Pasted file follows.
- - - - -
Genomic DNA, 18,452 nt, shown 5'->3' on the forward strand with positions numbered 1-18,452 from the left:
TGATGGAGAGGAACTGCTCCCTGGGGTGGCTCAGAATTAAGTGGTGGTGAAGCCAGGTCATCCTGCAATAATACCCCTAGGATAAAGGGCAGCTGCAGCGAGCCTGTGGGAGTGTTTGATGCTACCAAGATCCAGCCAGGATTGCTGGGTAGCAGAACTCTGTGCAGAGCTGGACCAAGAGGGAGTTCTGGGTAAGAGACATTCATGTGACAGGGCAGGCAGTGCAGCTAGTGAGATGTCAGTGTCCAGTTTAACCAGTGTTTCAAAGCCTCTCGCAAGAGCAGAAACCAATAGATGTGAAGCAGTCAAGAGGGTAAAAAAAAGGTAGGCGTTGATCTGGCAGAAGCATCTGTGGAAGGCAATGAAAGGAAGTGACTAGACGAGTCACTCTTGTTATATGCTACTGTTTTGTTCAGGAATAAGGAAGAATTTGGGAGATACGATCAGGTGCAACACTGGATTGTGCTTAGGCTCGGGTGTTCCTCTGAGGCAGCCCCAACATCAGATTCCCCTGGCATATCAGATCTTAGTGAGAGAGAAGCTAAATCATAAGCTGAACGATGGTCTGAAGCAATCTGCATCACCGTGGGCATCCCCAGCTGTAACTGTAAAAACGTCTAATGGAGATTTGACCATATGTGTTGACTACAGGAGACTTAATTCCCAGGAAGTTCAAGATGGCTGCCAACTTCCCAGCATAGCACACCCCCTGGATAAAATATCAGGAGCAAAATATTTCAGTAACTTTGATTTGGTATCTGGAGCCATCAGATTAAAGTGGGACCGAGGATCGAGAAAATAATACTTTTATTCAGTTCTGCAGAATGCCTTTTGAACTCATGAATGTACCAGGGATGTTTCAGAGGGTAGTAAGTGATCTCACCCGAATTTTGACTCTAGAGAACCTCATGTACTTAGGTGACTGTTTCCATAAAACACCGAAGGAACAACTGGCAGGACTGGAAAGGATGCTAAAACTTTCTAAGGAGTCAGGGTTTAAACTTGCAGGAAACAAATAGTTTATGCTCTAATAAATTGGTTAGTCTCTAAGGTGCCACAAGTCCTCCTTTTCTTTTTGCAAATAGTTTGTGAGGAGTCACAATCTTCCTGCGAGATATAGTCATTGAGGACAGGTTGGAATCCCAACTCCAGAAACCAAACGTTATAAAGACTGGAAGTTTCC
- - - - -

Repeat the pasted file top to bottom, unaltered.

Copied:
Genomic DNA, 18,452 nt, shown 5'->3' on the forward strand with positions numbered 1-18,452 from the left:
TGATGGAGAGGAACTGCTCCCTGGGGTGGCTCAGAATTAAGTGGTGGTGAAGCCAGGTCATCCTGCAATAATACCCCTAGGATAAAGGGCAGCTGCAGCGAGCCTGTGGGAGTGTTTGATGCTACCAAGATCCAGCCAGGATTGCTGGGTAGCAGAACTCTGTGCAGAGCTGGACCAAGAGGGAGTTCTGGGTAAGAGACATTCATGTGACAGGGCAGGCAGTGCAGCTAGTGAGATGTCAGTGTCCAGTTTAACCAGTGTTTCAAAGCCTCTCGCAAGAGCAGAAACCAATAGATGTGAAGCAGTCAAGAGGGTAAAAAAAAGGTAGGCGTTGATCTGGCAGAAGCATCTGTGGAAGGCAATGAAAGGAAGTGACTAGACGAGTCACTCTTGTTATATGCTACTGTTTTGTTCAGGAATAAGGAAGAATTTGGGAGATACGATCAGGTGCAACACTGGATTGTGCTTAGGCTCGGGTGTTCCTCTGAGGCAGCCCCAACATCAGATTCCCCTGGCATATCAGATCTTAGTGAGAGAGAAGCTAAATCATAAGCTGAACGATGGTCTGAAGCAATCTGCATCACCGTGGGCATCCCCAGCTGTAACTGTAAAAACGTCTAATGGAGATTTGACCATATGTGTTGACTACAGGAGACTTAATTCCCAGGAAGTTCAAGATGGCTGCCAACTTCCCAGCATAGCACACCCCCTGGATAAAATATCAGGAGCAAAATATTTCAGTAACTTTGATTTGGTATCTGGAGCCATCAGATTAAAGTGGGACCGAGGATCGAGAAAATAATACTTTTATTCAGTTCTGCAGAATGCCTTTTGAACTCATGAATGTACCAGGGATGTTTCAGAGGGTAGTAAGTGATCTCACCCGAATTTTGACTCTAGAGAACCTCATGTACTTAGGTGACTGTTTCCATAAAACACCGAAGGAACAACTGGCAGGACTGGAAAGGATGCTAAAACTTTCTAAGGAGTCAGGGTTTAAACTTGCAGGAAACAAATAGTTTATGCTCTAATAAATTGGTTAGTCTCTAAGGTGCCACAAGTCCTCCTTTTCTTTTTGCAAATAGTTTGTGAGGAGTCACAATCTTCCTGCGAGATATAGTCATTGAGGACAGGTTGGAATCCCAACTCCAGAAACCAAACGTTATAAAGACTGGAAGTTTCC